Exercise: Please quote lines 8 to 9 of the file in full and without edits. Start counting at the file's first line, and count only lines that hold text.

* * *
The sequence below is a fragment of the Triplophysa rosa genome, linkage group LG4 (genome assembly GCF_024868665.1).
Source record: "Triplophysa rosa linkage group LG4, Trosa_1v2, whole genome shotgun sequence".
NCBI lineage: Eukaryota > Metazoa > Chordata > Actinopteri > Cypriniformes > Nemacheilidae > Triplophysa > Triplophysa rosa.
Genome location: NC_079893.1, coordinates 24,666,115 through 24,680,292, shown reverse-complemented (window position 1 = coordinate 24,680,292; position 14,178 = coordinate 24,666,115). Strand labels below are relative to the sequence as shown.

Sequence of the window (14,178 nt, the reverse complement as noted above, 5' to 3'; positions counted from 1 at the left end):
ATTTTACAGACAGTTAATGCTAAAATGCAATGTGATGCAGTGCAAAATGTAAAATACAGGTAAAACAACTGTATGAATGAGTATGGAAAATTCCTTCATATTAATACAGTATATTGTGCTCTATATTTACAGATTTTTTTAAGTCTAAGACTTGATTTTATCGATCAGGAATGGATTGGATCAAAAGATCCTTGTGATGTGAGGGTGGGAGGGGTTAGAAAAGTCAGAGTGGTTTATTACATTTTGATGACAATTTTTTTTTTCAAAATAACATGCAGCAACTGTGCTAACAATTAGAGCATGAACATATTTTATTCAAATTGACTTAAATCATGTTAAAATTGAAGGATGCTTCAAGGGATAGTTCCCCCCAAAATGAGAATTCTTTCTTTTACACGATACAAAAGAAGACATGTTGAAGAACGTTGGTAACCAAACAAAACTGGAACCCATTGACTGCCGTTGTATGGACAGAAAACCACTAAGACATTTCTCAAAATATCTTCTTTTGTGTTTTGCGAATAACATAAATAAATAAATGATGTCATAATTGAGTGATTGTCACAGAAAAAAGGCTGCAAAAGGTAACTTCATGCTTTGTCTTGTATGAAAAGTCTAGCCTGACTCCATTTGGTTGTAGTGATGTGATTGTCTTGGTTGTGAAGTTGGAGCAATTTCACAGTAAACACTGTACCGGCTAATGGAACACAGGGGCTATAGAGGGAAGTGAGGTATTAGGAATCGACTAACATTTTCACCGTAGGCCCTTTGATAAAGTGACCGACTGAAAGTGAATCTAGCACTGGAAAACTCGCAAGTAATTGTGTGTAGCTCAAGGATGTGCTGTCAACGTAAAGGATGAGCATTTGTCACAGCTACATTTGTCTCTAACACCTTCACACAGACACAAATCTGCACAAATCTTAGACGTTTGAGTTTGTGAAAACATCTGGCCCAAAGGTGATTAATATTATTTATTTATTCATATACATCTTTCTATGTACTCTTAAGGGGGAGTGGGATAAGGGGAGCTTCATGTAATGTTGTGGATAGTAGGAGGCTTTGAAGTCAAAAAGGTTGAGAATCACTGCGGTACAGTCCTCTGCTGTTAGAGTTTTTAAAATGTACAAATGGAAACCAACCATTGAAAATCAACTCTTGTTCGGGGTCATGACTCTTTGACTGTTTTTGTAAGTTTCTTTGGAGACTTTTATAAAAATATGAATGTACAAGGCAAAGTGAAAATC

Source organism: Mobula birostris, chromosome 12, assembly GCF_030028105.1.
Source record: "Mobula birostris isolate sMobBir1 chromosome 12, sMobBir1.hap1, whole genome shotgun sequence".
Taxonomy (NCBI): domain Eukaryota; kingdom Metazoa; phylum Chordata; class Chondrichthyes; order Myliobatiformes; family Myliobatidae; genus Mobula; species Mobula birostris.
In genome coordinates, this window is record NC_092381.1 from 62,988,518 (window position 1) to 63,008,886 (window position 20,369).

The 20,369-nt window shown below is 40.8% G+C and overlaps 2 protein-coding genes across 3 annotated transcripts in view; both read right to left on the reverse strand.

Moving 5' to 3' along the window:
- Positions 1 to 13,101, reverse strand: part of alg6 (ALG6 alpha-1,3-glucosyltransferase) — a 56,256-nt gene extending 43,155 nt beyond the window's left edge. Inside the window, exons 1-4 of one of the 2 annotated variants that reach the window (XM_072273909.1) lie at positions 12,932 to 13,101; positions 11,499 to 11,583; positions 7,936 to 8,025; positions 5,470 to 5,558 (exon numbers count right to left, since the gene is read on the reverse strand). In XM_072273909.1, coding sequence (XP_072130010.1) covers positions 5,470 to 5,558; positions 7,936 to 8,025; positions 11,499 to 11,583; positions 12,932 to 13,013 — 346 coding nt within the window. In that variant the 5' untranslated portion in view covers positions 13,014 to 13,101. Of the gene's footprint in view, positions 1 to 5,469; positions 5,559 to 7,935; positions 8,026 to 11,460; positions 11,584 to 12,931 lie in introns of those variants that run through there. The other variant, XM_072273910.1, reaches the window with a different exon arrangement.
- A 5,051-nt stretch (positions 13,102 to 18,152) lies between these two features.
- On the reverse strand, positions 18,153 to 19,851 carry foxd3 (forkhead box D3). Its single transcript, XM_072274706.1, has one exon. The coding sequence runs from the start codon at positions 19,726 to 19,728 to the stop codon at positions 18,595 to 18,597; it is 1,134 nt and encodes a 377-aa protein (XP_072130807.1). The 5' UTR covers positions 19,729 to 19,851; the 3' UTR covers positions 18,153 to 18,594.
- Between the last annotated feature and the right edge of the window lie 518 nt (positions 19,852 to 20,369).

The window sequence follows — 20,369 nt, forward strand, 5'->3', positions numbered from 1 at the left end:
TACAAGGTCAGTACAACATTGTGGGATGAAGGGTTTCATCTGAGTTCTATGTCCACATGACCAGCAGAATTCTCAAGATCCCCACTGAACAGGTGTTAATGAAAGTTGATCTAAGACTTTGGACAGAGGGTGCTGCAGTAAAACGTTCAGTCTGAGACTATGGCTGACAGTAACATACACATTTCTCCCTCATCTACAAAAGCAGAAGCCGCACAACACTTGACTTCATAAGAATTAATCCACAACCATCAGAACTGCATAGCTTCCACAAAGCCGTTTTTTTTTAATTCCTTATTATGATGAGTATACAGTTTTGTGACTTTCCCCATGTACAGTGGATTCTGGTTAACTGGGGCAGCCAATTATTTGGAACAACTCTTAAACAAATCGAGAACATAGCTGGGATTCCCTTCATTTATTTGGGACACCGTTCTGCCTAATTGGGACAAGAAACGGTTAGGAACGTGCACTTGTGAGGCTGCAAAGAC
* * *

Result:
Source record: "Mobula birostris isolate sMobBir1 chromosome 12, sMobBir1.hap1, whole genome shotgun sequence".
Taxonomy (NCBI): domain Eukaryota; kingdom Metazoa; phylum Chordata; class Chondrichthyes; order Myliobatiformes; family Myliobatidae; genus Mobula; species Mobula birostris.